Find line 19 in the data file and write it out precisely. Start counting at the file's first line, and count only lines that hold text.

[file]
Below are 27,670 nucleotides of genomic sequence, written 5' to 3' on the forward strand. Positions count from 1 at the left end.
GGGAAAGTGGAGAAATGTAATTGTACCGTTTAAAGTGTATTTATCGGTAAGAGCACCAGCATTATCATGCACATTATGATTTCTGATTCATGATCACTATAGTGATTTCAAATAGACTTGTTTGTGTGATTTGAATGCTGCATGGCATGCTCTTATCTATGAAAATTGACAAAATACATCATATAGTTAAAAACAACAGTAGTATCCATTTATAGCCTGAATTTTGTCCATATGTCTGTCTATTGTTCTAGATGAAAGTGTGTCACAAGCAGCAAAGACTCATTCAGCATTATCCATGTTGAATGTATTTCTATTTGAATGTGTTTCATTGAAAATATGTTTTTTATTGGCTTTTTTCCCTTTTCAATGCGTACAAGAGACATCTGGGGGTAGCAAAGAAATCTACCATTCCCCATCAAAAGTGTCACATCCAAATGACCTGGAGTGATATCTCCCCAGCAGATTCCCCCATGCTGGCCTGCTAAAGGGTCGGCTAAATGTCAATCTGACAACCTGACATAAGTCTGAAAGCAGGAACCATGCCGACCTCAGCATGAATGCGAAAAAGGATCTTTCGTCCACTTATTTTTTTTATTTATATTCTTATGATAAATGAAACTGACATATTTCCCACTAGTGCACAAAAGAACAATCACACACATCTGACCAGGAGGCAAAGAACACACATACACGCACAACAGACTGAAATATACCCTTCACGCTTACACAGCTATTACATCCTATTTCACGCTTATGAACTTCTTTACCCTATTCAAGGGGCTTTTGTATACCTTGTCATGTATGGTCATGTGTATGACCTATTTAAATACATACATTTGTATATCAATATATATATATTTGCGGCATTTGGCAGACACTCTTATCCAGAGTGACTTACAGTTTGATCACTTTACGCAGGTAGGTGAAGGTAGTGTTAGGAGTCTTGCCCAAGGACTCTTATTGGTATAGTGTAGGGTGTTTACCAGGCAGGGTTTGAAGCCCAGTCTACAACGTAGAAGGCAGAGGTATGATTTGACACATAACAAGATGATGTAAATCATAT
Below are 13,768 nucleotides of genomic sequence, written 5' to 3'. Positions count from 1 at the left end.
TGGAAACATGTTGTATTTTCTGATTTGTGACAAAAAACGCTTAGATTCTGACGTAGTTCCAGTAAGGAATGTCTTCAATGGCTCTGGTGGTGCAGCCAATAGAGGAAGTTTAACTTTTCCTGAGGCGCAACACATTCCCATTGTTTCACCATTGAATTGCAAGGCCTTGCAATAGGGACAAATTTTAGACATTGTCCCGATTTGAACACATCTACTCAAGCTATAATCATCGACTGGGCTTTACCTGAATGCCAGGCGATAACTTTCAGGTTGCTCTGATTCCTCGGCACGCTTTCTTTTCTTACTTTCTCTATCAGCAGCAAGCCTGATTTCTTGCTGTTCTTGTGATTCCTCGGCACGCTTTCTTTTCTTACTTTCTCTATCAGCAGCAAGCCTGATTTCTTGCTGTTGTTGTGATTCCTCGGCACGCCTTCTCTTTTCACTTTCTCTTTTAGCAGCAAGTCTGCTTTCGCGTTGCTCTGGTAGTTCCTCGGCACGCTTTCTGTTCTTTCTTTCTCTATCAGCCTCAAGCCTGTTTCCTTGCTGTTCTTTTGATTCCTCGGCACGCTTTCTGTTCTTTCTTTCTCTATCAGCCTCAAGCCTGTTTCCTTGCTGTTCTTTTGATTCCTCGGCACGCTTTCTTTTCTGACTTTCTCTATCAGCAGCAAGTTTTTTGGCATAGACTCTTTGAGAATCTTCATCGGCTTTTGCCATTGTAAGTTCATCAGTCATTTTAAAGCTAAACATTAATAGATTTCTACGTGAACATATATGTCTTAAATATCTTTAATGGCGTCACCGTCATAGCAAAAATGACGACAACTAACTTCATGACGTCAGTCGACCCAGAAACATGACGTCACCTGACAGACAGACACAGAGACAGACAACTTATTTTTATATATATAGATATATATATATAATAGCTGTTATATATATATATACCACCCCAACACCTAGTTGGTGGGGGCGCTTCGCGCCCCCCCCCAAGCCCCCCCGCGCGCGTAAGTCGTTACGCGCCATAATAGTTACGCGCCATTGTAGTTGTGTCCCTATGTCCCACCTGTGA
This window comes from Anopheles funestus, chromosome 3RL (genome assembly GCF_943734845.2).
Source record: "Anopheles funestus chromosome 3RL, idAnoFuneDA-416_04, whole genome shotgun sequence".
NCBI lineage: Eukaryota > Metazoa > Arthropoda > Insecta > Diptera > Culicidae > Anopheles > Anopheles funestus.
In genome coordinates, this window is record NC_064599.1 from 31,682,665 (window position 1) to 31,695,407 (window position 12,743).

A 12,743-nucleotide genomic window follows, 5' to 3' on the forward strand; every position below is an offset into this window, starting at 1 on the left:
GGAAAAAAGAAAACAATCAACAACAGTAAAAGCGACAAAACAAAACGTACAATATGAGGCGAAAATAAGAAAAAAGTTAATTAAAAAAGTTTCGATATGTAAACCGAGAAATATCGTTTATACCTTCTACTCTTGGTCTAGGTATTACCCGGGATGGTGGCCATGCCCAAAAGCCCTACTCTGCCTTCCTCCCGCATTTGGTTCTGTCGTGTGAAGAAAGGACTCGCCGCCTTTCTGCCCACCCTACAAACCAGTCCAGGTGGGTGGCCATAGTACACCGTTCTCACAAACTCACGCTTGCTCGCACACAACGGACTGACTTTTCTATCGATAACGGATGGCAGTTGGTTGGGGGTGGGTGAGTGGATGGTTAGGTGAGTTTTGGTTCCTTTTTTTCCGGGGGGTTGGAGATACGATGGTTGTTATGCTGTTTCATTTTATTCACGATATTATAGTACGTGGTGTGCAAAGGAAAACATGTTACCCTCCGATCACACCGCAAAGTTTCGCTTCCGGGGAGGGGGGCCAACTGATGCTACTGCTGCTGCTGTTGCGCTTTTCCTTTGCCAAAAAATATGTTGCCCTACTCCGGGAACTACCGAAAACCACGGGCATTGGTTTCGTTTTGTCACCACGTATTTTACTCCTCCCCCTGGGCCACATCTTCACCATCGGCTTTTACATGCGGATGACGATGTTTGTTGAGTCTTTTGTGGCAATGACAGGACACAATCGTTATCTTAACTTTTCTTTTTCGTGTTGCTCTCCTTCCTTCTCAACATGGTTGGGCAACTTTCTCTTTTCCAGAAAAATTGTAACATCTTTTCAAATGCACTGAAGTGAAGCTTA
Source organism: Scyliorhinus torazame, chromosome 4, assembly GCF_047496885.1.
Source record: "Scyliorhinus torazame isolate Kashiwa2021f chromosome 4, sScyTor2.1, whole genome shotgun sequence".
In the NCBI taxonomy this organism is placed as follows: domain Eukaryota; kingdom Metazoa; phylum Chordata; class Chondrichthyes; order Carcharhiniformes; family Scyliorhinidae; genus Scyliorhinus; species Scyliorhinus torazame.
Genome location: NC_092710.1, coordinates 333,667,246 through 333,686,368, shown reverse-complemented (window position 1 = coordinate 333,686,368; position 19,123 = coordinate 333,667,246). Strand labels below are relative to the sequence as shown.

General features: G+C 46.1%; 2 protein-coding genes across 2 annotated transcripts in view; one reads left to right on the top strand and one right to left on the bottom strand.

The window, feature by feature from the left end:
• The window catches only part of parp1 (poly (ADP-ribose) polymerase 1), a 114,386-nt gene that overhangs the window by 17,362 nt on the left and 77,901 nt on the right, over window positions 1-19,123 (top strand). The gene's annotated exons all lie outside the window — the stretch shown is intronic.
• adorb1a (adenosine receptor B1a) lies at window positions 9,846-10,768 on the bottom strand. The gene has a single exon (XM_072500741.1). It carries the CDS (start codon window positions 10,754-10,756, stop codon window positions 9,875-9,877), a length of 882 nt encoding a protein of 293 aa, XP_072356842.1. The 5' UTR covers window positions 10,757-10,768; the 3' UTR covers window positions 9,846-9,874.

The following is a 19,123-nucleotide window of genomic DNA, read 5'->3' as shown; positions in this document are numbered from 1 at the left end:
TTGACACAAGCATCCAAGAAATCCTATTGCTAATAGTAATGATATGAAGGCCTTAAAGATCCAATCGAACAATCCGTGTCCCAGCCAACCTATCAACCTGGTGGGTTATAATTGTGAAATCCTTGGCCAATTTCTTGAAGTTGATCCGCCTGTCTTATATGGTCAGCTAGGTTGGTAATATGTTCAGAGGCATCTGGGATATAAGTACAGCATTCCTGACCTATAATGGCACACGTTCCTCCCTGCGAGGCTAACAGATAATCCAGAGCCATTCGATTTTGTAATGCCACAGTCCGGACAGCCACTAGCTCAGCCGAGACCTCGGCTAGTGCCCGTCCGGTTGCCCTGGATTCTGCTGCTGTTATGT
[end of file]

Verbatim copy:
The following is a 19,123-nucleotide window of genomic DNA, read 5'->3' as shown; positions in this document are numbered from 1 at the left end: